Now a new TransitCenter study examines exactly how “transit benefit parity” changes the equation:

We project that the expanded transit benefit will help cities and suburb-to-city transit commuters — but still won’t counteract the big pro-driving incentive created by the parking subsidy.

We simulated the impact of parking and transit benefits on five commute markets. In every case, the net effect of the parking and transit benefits together was more driving than in a world with no commuter tax benefits at all.

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Today’s Headlines

  • Truck Driver Kills Critically Injures Tribeca Cyclist, Blames Victim, Cops Send Him on His Way (News)
  • Mark-Viverito Dings de Blasio Rezoning Plan in SOTC Address (DNA)
  • Here It Is, the Streetcar Headline You’ve Been Waiting For (DNA)
  • TLC Says It Will Crack Down on Driver Hours, But Wage Relief Isn’t on the Table (Post, News)
  • Electeds Expect L Train Shutdown Details Sometime in the Next Month (Bklyn Paper)
  • Bronx CB 8 Full Board Endorses Paving of Putnam Trail (@Daverro)
  • Hit-and-Run Drivers Have Injured 3 People in Crown Heights Since Last Week (DNA)
  • Manhattan CB 7 Members Look at Broadway Crash Data, Blame Pedestrians for Walking (DNA)
  • Treehugger: Someone Is Responsible for the Death of Peter Romano
  • Nassau Driver Convicted of Manslaughter for Death of Cop Who Stopped Him for DWI (WCBS)

More headlines at Streetsblog USA

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Truck Driver Kills Maria Minchala, 63, in Washington Heights Crosswalk

Though it has center islands, Broadway at W. 165th Street, where a driver killed Maria Minchala, is inhospitable to people on foot. Image: Google Maps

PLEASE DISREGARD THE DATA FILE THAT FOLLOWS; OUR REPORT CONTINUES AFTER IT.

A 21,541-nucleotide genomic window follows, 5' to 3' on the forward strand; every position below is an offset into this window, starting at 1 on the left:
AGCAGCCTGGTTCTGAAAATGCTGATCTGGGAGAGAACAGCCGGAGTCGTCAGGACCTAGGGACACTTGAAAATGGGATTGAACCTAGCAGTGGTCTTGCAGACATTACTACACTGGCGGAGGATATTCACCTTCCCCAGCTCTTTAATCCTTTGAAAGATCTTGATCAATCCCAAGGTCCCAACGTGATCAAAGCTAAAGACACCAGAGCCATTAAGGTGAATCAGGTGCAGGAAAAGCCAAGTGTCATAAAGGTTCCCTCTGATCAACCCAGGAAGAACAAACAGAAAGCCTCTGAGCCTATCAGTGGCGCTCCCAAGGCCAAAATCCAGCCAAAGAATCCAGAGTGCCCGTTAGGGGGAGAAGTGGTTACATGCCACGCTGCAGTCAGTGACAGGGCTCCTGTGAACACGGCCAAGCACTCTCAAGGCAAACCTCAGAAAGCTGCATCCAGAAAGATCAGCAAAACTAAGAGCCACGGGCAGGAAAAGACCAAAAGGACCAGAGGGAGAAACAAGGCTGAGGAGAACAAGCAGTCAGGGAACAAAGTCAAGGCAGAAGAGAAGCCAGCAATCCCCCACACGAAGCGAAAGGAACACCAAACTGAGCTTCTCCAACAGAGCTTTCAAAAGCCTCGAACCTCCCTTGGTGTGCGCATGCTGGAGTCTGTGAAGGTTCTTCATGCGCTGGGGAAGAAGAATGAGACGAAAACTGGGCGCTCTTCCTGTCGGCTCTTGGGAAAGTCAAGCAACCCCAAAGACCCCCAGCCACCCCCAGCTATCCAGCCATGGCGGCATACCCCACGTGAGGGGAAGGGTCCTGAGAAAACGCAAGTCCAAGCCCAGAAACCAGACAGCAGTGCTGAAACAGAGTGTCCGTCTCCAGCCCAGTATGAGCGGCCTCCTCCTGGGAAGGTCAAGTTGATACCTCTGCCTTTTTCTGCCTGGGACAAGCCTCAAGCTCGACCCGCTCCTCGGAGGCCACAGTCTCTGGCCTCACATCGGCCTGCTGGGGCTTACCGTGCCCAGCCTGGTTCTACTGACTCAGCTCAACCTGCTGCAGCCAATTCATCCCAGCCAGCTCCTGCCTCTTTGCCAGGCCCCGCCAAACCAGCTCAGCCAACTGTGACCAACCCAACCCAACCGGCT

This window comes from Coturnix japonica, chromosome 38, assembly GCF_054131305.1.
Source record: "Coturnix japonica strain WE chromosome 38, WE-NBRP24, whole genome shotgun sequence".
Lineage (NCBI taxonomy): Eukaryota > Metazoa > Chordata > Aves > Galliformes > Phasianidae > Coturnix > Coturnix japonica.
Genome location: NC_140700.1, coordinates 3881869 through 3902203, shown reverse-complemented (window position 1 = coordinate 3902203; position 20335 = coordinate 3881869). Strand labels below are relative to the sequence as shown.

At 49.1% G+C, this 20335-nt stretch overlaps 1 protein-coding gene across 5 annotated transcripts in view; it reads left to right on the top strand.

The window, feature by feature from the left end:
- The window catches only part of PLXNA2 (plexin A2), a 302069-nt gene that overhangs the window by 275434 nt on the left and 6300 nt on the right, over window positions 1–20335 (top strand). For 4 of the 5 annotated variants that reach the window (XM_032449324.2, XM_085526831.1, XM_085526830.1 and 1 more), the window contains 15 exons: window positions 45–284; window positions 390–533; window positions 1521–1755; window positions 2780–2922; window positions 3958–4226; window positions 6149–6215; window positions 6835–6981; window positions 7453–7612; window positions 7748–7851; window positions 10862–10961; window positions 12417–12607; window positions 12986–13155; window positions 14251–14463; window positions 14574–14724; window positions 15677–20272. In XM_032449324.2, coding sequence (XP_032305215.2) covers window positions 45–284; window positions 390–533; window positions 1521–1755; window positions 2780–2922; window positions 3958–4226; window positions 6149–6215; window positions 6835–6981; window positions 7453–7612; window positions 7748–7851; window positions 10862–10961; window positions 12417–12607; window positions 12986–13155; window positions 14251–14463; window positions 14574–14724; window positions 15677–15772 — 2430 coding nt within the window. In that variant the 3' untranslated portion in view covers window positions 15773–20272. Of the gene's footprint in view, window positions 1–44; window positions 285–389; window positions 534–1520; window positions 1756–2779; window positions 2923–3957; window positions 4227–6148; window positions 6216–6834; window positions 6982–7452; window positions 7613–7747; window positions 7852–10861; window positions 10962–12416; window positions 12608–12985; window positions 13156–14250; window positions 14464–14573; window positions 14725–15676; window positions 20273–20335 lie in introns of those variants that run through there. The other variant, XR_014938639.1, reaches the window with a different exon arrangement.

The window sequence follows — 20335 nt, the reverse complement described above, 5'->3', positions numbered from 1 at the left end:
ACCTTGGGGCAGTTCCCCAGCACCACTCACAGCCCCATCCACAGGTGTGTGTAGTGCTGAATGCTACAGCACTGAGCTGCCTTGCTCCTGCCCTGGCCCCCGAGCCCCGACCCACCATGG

Though it has center islands, Broadway at W. 165th Street, where a driver killed Maria Minchala, is inhospitable to people on foot. Eight people were injured in crashes at the intersection in 2015. Image: Google Maps

A truck driver killed a woman in a Washington Heights crosswalk Wednesday night — the second pedestrian fatally struck by New York City motorists yesterday.

Maria Minchala was crossing at Broadway east to west at W. 165th Street, near New York-Presbyterian Hospital, at around 8:45 p.m. when the driver, turning right onto Broadway, struck her with a flatbed truck, according to reports.

From the Daily News:

“She went to church to get her ashes, and then she was on her way to work,” said her distraught son, Manuel Minchala, 36, crying as he spoke. Minchala worked for a private office cleaning company.

“I took the turn real slow, three miles an hour. I never saw her. I felt a bump. It wasn’t right. I pulled over and went back and saw the lady,” said the driver, who didn’t give his name.

“She is a mother of five. She has four grandchildren. We are from Ecuador,” Manuel Minchala said. “She brought us here for a better life. She was a good, hard-working woman.”

The driver’s name was not released by police. Though it appears likely the victim would have been crossing with the right of way, no charges were filed and no tickets were issued as of this afternoon, NYPD told Streetsblog.

Much of Broadway in Upper Manhattan is a chaotic and dangerous mess, with motorists slaloming around double-parked cars. Though Broadway has center islands at W. 165th Street, with five lanes of motor vehicle through-traffic and no bike infrastructure it’s a foreboding crossing to navigate on foot.

Read more…

Streetsblog USA
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How Cities Clear Snow From Protected Bike Lanes: A Starter Guide

A Kubota sweeper/plow, center left, clears the sidewalk at 300 South and 200 West, Salt Lake City. Image: SLC

pfb logo 100x22This post is by Tyler Golly of Stantec and Michael Andersen of The Green Lane Project, a PeopleForBikes program that helps U.S. cities build better bike lanes.

As protected bike lanes have spread from city to city across North America, a problem has followed: snow.